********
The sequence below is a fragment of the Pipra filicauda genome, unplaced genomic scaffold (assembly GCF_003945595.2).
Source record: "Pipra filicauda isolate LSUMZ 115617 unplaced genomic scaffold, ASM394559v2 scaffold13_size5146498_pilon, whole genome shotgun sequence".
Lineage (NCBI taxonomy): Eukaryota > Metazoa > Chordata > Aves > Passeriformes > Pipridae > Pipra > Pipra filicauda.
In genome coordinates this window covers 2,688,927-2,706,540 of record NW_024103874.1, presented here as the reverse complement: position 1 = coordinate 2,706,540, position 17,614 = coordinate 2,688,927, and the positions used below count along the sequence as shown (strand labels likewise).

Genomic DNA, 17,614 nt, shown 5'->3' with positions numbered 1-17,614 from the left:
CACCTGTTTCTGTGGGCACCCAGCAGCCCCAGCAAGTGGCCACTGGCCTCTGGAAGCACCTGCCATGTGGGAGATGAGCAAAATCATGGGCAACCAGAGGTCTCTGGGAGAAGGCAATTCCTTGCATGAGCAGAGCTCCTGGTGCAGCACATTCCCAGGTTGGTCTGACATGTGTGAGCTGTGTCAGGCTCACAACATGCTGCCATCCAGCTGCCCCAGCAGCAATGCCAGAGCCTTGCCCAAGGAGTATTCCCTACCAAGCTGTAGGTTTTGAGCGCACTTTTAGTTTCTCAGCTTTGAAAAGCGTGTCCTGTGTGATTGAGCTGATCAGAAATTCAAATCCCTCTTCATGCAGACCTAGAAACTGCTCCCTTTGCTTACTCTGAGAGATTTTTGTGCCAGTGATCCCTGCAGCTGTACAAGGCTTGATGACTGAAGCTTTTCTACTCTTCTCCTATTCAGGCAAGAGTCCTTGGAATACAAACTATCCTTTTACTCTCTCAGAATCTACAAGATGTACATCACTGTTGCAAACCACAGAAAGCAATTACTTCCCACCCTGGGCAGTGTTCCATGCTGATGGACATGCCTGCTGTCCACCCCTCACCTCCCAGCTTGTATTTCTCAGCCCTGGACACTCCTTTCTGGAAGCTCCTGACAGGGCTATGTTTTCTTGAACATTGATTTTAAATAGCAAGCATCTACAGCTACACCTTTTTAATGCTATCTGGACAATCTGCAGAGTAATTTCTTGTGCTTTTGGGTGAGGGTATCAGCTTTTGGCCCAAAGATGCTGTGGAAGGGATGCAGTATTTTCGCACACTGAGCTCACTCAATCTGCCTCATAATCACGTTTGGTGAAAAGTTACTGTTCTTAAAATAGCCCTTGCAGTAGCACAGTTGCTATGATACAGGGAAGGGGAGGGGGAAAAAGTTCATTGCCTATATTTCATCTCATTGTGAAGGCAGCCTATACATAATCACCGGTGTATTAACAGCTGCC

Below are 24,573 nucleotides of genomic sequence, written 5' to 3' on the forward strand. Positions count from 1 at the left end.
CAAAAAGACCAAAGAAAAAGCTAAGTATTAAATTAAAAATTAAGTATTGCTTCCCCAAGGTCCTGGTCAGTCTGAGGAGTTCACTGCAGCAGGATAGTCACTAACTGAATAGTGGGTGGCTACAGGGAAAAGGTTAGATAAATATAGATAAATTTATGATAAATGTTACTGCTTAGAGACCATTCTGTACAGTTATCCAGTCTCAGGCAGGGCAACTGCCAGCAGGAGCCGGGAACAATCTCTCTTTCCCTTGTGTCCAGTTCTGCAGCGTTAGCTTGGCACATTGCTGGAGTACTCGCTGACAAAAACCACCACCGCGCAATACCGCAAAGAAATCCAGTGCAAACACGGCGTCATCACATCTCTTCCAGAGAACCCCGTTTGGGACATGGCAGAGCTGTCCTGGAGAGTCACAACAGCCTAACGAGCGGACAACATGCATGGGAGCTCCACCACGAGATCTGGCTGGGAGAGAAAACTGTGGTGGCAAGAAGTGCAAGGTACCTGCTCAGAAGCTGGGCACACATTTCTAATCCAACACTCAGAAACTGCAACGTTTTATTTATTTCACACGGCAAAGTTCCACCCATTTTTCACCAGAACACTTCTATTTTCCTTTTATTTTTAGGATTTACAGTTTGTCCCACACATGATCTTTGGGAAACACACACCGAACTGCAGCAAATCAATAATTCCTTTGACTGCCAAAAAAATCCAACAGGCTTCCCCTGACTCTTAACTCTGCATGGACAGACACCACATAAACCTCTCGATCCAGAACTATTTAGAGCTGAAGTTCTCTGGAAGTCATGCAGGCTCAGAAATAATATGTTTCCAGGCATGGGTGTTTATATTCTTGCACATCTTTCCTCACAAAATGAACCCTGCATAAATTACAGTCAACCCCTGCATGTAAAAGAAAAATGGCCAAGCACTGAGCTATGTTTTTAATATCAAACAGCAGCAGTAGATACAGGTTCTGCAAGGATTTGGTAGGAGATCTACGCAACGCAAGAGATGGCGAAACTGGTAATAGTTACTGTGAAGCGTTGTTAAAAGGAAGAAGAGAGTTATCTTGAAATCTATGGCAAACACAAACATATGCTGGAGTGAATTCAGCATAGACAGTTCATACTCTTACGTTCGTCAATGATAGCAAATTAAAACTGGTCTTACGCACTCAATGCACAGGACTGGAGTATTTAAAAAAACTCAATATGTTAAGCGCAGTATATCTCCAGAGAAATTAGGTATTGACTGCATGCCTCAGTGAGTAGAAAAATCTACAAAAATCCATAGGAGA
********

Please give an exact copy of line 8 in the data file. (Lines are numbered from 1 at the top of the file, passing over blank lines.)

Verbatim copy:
CAAAAAGACCAAAGAAAAAGCTAAGTATTAAATTAAAAATTAAGTATTGCTTCCCCAAGGTCCTGGTCAGTCTGAGGAGTTCACTGCAGCAGGATAGTCACTAACTGAATAGTGGGTGGCTACAGGGAAAAGGTTAGATAAATATAGATAAATTTATGATAAATGTTACTGCTTAGAGACCATTCTGTACAGTTATCCAGTCTCAGGCAGGGCAACTGCCAGCAGGAGCCGGGAACAATCTCTCTTTCCCTTGTGTCCAGTTCTGCAGCGTTAGCTTGGCACATTGCTGGAGTACTCGCTGACAAAAACCACCACCGCGCAATACCGCAAAGAAATCCAGTGCAAACACGGCGTCATCACATCTCTTCCAGAGAACCCCGTTTGGGACATGGCAGAGCTGTCCTGGAGAGTCACAACAGCCTAACGAGCGGACAACATGCATGGGAGCTCCACCACGAGATCTGGCTGGGAGAGAAAACTGTGGTGGCAAGAAGTGCAAGGTACCTGCTCAGAAGCTGGGCACACATTTCTAATCCAACACTCAGAAACTGCAACGTTTTATTTATTTCACACGGCAAAGTTCCACCCATTTTTCACCAGAACACTTCTATTTTCCTTTTATTTTTAGGATTTACAGTTTGTCCCACACATGATCTTTGGGAAACACACACCGAACTGCAGCAAATCAATAATTCCTTTGACTGCCAAAAAAATCCAACAGGCTTCCCCTGACTCTTAACTCTGCATGGACAGACACCACATAAACCTCTCGATCCAGAACTATTTAGAGCTGAAGTTCTCTGGAAGTCATGCAGGCTCAGAAATAATATGTTTCCAGGCATGGGTGTTTATATTCTTGCACATCTTTCCTCACAAAATGAACCCTGCATAAATTACAGTCAACCCCTGCATGTAAAAGAAAAATGGCCAAGCACTGAGCTATGTTTTTAATATCAAACAGCAGCAGTAGATACAGGTTCTGCAAGGATTTGGTAGGAGATCTACGCAACGCAAGAGATGGCGAAACTGGTAATAGTTACTGTGAAGCGTTGTTAAAAGGAAGAAGAGAGTTATCTTGAAATCTATGGCAAACACAAACATATGCTGGAGTGAATTCAGCATAGACAGTTCATACTCTTACGTTCGTCAATGATAGCAAATTAAAACTGGTCTTACGCACTCAATGCACAGGACTGGAGTATTTAAAAAAACTCAATATGTTAAGCGCAGTATATCTCCAGAGAAATTAGGTATTGACTGCATGCCTCAGTGAGTAGAAAAATCTACAAAAATCCATAGGAGA